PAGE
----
The shape of birds on the River Trent

As the days shorten, working simple joys such as observing the shape of birds in flight into your routine can be invigorating, says Lucy Anna Scott

Bittern in the East Midlands


I have a complex relationship with winter. Those cold, dark afternoons are an anvil weighing on my spirit and bones. But then, there are those dusks that feel like a gift. They compel me from the house and out. Out, into pale skies with streaky peachy hew, or towards those buttery light skies that shine from behind layers of silvery clouds, like the paint behind old wallpaper clumsily stripped. Winter dusk: it is my magic hour.

It is my time to be with the birds. As winter comes, my need for them shifts, becomes deeper. During the summer months, thick foliage and blousy flowers seduce my heart and obscure the birds from my eyes. This is how it is with that woodpecker, who drills away on the trunk of the Robinia outside my flat. I observe him with my ears; but my eyes are distracted by the joyous luminescence of limey leaves he hides behind.

So in winter, amid my seasonal stupor, it is time for me to embrace the freedom of looking. And a mid-afternoon walk to the lake near my house, naked of vegetation and surrounded by skeletons of bare trees, is my winter ritual. This lake is where the birds are, and where the light – reflecting off the water’s surface – lingers longest.

I get pleasure seeing the movement of all of my avian neighbours: the heron that glides low across the water’s equator, its broad wings beating slow and deep; the balletic looping of swans as they swim and drift; that family of moorhens, with their excitable bobbing heads. Webbed feet and wading beaks compel sleepy water into ripples, waves, crests and troughs. It is motion when all else appears still.

Twilight, I have learned, will reveal the most unexpected wonders, layers to my world that are inconspicuous on a blazing day, when the sun bleaches out all nuance. I am ashamed to admit that I once considered the mallard to be an unremarkable bird. But watching some ducks bustle near the water’s edge last week, I noticed something new. I saw a few straggling rays of a weakening sun playing with the water’s surface, and desperate to revel in these moments before dark, I followed the light as it fell across a mallard’s head. It illuminated the dark green feathers as emerald, purple and black. Birders wait for hours for a glimpse of a kingfisher, to be uplifted by a bolt of azure blue across the river. But observing the secret colours of this duck, I felt just as lucky and for way less patience.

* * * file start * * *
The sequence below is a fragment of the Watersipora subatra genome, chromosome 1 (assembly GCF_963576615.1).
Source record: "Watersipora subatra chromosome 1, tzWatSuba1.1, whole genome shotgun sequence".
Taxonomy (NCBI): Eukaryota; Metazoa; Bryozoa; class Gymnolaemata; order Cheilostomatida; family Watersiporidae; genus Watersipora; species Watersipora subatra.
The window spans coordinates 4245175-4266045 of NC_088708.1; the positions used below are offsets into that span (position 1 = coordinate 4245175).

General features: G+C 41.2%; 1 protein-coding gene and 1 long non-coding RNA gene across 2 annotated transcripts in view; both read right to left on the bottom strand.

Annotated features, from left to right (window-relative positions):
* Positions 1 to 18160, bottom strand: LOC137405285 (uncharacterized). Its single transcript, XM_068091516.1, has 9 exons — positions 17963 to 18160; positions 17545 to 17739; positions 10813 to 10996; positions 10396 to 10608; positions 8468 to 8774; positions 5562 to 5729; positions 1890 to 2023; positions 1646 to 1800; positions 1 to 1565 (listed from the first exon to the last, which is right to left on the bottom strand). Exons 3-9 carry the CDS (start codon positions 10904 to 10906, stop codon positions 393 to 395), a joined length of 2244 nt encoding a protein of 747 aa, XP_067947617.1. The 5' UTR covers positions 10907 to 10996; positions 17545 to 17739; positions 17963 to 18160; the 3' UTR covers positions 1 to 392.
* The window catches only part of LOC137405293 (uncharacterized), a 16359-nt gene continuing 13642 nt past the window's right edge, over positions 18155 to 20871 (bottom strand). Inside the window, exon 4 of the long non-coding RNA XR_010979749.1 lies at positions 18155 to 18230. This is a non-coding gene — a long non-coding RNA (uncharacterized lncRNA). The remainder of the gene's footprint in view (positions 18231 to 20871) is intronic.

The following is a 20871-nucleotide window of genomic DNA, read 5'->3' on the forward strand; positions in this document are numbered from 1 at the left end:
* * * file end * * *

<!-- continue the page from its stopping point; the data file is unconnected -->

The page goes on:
One of the hardest aspects of winter for me, is that we are all more solitary. I turn in, friends turn in. Especially post-Christmas, when cash is running low and everyone is attempting to cling to the wagon. The birds, by contrast, are communing. They are together; moving down river in tribes, heading with purpose over fields and rooftops.

That moment of surge is energising. Mud may suck my feet down into the Earth, but the sight of geese rising as one arrests me. Even just a few; I like seeing them move from what looks like a disorganised, honking gaggle on the lake into a graceful line in the sky. Long necks outstretched, wings synchronised, they are somehow agreeing on some destination beyond the gloaming. It is no starling murmuration, but standing there, in my park in the city, I am captivated by this forward motion of a few creatures moving their mere 5kg bodies against the mighty, bitter cold darkness.

Best bird spots by you – East Midlands

At 190 miles, the River Trent is one of the UK’s longest rivers, along which walkers find thriving wetlands, farmland and rivers. Migrating Arctic birds and ducks from Russia are visitors along the Trent’s waters during winter. Marsh harriers, avocets and bitterns are now breeding in the area for the first time in centuries.

On the stretch of Trent at Barton lies the Attenborough Nature Reserve, a stunning complex of flooded former gravel pits and islands and habitat for an exceptional number of winter wildfowl.

Head there on a frosty day for its incredible diversity of bird life; find the Little egret wading for fish, identifiable by its pure white plumage, black legs and bill, and yellow feet. Fellow winter residents include the secretive water rail, which can be more-easily spotted in colder months. Discover shelducks, kingfisher, bittern, red kite and goosander. Then stay on until dusk for the starling murmuration spectacle.

Noddlefish, Flickr and Jonathan Woodward